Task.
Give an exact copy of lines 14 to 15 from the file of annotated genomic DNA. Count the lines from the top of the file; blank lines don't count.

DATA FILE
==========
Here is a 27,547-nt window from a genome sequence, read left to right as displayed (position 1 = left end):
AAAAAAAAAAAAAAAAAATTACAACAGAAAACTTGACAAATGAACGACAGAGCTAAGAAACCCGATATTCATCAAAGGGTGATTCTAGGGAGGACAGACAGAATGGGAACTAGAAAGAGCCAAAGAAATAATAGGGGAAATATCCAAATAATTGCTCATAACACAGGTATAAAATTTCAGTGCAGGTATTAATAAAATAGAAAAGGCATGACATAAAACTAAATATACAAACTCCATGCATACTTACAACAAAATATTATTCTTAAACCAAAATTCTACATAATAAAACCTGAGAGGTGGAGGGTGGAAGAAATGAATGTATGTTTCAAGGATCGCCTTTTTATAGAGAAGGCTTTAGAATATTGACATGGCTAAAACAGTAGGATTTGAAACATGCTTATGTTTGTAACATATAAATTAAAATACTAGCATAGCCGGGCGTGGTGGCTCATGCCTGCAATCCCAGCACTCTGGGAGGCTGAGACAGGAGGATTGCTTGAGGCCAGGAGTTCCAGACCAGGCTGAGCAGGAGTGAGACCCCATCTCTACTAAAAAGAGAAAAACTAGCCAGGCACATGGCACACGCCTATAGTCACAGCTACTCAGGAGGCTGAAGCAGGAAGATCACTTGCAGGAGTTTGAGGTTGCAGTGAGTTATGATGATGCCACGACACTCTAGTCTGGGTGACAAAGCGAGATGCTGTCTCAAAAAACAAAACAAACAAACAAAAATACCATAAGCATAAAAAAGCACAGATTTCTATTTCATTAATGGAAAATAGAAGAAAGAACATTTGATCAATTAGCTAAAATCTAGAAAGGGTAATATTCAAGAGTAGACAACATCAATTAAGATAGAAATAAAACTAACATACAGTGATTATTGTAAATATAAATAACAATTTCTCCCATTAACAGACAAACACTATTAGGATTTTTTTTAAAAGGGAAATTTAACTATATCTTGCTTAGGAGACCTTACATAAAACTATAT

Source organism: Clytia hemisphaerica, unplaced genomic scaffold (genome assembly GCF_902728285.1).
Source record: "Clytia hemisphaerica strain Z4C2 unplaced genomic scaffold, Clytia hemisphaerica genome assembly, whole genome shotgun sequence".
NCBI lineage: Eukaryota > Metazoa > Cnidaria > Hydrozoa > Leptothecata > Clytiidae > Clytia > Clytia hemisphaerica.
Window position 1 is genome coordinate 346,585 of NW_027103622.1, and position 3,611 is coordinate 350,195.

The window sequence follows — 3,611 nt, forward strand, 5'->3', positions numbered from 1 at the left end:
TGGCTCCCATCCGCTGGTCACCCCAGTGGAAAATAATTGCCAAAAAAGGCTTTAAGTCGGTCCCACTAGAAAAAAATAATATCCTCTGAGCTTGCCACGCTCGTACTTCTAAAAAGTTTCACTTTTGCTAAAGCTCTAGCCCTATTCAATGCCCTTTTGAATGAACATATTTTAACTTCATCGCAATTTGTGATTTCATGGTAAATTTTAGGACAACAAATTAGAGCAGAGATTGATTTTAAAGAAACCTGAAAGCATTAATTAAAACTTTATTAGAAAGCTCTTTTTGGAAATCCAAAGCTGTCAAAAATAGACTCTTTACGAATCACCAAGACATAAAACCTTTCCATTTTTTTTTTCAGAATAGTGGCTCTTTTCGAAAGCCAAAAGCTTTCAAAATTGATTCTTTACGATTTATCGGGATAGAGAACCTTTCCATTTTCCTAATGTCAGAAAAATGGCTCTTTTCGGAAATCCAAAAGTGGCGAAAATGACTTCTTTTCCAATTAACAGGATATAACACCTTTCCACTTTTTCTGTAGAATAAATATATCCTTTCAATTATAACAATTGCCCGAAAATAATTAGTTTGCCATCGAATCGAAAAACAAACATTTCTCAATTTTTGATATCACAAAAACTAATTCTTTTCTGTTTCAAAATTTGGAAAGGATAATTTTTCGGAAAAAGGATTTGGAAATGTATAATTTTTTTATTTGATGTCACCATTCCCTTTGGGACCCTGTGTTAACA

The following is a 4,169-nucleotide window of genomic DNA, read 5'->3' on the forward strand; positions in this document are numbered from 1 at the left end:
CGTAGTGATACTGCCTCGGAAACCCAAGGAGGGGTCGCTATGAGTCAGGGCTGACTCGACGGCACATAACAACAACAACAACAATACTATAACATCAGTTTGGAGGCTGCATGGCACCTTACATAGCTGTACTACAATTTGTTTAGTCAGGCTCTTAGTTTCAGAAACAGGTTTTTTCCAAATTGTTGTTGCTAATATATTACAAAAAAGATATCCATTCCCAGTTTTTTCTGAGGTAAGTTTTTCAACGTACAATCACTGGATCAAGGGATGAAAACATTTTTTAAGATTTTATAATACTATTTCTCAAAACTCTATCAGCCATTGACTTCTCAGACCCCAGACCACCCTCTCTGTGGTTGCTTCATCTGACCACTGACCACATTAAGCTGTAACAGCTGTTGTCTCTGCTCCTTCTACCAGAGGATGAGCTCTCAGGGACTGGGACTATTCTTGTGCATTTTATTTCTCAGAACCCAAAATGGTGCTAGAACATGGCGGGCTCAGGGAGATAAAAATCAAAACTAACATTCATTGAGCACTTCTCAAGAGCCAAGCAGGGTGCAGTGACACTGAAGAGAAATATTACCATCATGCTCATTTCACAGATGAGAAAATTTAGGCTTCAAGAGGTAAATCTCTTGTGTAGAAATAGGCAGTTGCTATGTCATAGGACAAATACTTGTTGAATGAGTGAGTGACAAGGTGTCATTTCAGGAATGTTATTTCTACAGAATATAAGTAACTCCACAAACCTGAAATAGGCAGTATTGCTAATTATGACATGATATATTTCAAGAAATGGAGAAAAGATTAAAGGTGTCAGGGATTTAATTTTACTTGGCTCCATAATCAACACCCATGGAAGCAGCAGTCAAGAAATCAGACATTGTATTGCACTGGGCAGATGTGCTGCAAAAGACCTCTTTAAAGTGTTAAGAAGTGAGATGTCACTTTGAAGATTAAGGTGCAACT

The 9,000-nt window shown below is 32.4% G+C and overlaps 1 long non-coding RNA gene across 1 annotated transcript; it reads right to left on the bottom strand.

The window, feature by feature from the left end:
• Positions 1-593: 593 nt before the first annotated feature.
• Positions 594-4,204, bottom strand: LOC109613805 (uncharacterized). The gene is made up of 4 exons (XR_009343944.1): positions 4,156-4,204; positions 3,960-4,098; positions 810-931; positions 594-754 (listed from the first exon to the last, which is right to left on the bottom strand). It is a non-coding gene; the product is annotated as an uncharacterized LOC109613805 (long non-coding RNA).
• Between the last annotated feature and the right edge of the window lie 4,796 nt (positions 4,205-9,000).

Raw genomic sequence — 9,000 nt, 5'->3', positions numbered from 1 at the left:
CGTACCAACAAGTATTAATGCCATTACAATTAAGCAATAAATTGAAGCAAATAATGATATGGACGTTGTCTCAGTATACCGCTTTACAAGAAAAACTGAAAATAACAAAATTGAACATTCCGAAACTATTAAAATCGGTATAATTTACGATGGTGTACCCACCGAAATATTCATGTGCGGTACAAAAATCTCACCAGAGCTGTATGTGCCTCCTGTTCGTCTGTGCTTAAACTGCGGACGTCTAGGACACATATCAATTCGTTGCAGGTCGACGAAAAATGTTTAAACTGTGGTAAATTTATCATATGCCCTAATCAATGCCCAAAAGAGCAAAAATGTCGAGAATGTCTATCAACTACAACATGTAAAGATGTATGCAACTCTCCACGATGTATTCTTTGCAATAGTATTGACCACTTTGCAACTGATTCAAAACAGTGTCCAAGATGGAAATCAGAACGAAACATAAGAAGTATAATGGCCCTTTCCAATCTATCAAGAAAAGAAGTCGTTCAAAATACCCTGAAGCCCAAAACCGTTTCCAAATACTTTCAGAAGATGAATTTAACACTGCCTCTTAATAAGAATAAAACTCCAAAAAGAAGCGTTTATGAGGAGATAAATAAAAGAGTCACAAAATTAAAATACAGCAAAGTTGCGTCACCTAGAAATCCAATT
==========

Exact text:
• Positions 594-4,204, bottom strand: LOC109613805 (uncharacterized). The gene is made up of 4 exons (XR_009343944.1): positions 4,156-4,204; positions 3,960-4,098; positions 810-931; positions 594-754 (listed from the first exon to the last, which is right to left on the bottom strand). It is a non-coding gene; the product is annotated as an uncharacterized LOC109613805 (long non-coding RNA).
• Between the last annotated feature and the right edge of the window lie 4,796 nt (positions 4,205-9,000).